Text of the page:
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This article in JEQ

  1. Vol. 37 No. 6, p. 2386-2391
     
    Received: Jan 12, 2008


    * Corresponding author(s): jrwhite@lsu.edu
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doi:10.2134/jeq2008.0019

The Short-Term Effects of Prescribed Burning on Biomass Removal and the Release of Nitrogen and Phosphorus in a Treatment Wetland

  1. J. R. White *a,
  2. L. M. Gardnera,
  3. M. Seesb and
  4. R. Corstanjec
  1. a Wetland and Aquatic Biogeochemistry Lab., 3239 Energy, Coast and Environment Bldg., Dep. of Oceanography and Coastal Sciences, Louisiana State Univ., Baton Rouge, LA 70803
    b Orlando Wetlands Park, Div. of Wastewater, 25155 Wheeler Rd., Christmas, FL 32709
    c Pedometrics Group, Natural Soil Resources Inst., School of Applied Sciences, Cranfield Univ., England MK43 0AL

Abstract

Nutrient removal by constructed wetlands can decline over time due to the accumulation of organic matter. A prescribed burn is one of many management strategies used to remove detritus in macrophyte-dominated systems. We quantified the short-term effects on effluent water quality and the amount of aboveground detritus removed from a prescribed burn event. Surface water outflow concentrations were approximately three times higher for P and 1.5 times higher for total Kjeldhal nitrogen (TKN) following the burn event when compared to the control. The length of time over which the fire effect was significant (P < 0.05), 3 d for TKN and up to 23 d for P fractions. Over time, the concentration of soluble reactive phosphorus (SRP) in the effluent decreased, but was compensated with increases in dissolved organic phosphorus (DOP) and particulate phosphorus (PP), such that net total P remained the same. Total aboveground biomass decreased by 68.5% as a result of the burn, however, much of the live vegetation was converted to standing dead material. These results demonstrate that a prescribed burn can significantly decrease the amount of senescent organic matter in a constructed wetland. However, short-term nutrient releases following the burn could increase effluent nutrient concentrations. Therefore, management strategies should include hydraulically isolating the burned area immediately following the burn event to prevent nutrient export.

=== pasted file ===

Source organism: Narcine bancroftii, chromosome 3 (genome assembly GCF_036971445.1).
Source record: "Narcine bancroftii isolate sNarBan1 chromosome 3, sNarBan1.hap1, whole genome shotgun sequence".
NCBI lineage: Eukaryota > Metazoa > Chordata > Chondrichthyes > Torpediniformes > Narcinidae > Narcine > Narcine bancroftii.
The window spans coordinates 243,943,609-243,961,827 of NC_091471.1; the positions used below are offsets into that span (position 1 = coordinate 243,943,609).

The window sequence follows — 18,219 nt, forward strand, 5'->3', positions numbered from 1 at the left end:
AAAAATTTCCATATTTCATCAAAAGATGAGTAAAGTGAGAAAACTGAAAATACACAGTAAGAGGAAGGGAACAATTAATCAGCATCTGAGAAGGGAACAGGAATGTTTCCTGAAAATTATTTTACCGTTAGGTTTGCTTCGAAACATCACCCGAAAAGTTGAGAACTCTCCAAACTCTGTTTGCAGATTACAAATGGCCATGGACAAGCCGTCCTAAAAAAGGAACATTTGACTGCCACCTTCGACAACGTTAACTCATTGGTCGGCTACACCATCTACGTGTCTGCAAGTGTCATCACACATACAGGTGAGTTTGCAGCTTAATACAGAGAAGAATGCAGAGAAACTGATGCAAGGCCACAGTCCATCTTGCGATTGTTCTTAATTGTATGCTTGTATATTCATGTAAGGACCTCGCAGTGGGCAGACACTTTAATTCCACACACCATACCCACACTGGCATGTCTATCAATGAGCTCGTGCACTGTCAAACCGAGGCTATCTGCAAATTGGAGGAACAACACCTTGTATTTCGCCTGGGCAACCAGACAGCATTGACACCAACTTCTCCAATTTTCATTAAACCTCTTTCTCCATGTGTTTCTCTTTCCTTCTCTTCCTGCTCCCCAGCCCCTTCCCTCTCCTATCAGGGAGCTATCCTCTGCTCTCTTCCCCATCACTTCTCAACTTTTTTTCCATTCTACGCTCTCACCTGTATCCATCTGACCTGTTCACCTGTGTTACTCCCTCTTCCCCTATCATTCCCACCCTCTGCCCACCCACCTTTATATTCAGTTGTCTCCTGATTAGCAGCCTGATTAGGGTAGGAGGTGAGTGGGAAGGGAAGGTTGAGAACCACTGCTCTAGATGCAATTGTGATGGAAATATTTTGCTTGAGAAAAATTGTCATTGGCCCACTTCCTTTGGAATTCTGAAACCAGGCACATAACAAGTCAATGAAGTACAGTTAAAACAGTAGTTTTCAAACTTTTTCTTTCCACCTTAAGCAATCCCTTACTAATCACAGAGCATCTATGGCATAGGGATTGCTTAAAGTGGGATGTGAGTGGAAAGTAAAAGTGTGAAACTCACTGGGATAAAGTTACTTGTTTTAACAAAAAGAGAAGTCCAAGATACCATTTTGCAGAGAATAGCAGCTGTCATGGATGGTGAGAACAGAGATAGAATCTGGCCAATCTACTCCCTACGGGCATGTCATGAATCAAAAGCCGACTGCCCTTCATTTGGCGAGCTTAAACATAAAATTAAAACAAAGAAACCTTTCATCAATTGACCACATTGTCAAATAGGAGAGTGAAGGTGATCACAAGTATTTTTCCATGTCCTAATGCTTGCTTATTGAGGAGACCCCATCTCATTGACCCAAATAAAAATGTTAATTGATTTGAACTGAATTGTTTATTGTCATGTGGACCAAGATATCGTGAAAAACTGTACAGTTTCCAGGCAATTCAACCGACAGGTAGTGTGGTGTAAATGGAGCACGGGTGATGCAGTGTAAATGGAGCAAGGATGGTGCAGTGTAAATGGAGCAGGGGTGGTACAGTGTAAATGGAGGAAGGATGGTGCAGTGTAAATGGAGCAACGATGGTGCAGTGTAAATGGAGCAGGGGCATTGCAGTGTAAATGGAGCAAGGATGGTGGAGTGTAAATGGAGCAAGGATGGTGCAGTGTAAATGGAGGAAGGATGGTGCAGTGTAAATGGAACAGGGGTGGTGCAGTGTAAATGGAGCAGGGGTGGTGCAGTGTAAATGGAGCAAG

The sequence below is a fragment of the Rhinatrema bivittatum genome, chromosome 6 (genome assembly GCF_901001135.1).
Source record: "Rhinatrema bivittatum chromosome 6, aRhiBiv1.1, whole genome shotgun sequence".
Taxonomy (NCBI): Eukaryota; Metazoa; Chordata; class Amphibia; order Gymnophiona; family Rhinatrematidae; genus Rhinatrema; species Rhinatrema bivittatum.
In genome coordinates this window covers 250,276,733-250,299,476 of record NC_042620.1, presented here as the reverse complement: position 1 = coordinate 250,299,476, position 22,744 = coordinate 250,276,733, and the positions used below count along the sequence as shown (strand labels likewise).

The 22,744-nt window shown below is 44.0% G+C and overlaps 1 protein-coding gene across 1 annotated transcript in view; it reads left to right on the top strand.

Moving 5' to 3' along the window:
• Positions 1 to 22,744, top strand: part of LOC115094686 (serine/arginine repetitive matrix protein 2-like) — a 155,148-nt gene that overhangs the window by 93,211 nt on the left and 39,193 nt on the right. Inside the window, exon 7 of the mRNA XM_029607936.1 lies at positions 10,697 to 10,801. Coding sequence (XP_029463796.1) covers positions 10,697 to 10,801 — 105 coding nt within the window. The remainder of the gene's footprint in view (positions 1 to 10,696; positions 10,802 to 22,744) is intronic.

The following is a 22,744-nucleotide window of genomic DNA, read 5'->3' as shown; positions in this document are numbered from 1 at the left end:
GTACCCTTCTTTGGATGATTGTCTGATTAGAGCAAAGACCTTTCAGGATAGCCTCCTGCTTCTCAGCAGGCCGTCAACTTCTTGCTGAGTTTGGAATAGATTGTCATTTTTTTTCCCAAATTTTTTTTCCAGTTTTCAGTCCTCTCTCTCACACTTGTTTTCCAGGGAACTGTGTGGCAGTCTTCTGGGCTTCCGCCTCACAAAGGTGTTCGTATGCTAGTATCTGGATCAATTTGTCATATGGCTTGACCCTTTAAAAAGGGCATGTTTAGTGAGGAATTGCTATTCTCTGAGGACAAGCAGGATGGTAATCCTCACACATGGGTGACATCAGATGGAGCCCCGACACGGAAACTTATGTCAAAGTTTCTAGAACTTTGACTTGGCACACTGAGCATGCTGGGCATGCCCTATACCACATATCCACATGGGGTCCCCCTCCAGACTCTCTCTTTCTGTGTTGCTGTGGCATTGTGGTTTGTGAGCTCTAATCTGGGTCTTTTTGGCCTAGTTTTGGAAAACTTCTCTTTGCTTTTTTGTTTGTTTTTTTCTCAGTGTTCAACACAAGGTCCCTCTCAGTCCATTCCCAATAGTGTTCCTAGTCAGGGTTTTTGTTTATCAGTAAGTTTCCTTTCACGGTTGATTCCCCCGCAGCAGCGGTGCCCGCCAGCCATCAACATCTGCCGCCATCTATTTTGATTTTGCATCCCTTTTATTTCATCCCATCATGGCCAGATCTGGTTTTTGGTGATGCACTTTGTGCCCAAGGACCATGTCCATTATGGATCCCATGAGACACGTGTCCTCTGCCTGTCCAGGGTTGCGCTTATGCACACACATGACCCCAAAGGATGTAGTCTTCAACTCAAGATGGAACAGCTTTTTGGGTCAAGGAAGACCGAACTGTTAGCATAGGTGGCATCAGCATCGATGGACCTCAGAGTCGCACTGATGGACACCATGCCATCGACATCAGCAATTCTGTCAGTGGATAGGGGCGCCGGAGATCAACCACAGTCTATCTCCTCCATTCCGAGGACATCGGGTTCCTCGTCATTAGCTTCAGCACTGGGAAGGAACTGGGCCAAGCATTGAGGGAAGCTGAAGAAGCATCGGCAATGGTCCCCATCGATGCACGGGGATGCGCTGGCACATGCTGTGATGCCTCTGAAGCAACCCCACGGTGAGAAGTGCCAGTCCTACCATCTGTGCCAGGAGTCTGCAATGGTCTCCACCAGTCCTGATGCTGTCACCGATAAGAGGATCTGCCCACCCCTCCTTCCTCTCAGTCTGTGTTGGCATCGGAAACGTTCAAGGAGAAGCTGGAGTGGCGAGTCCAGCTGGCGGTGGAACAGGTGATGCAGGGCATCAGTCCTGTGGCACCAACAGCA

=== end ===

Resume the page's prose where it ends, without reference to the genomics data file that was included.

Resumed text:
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Copyright © 2008. American Society of Agronomy, Crop Science Society of America, Soil Science SocietyAmerican Society of Agronomy, Crop Science Society of America, and Soil Science Society of America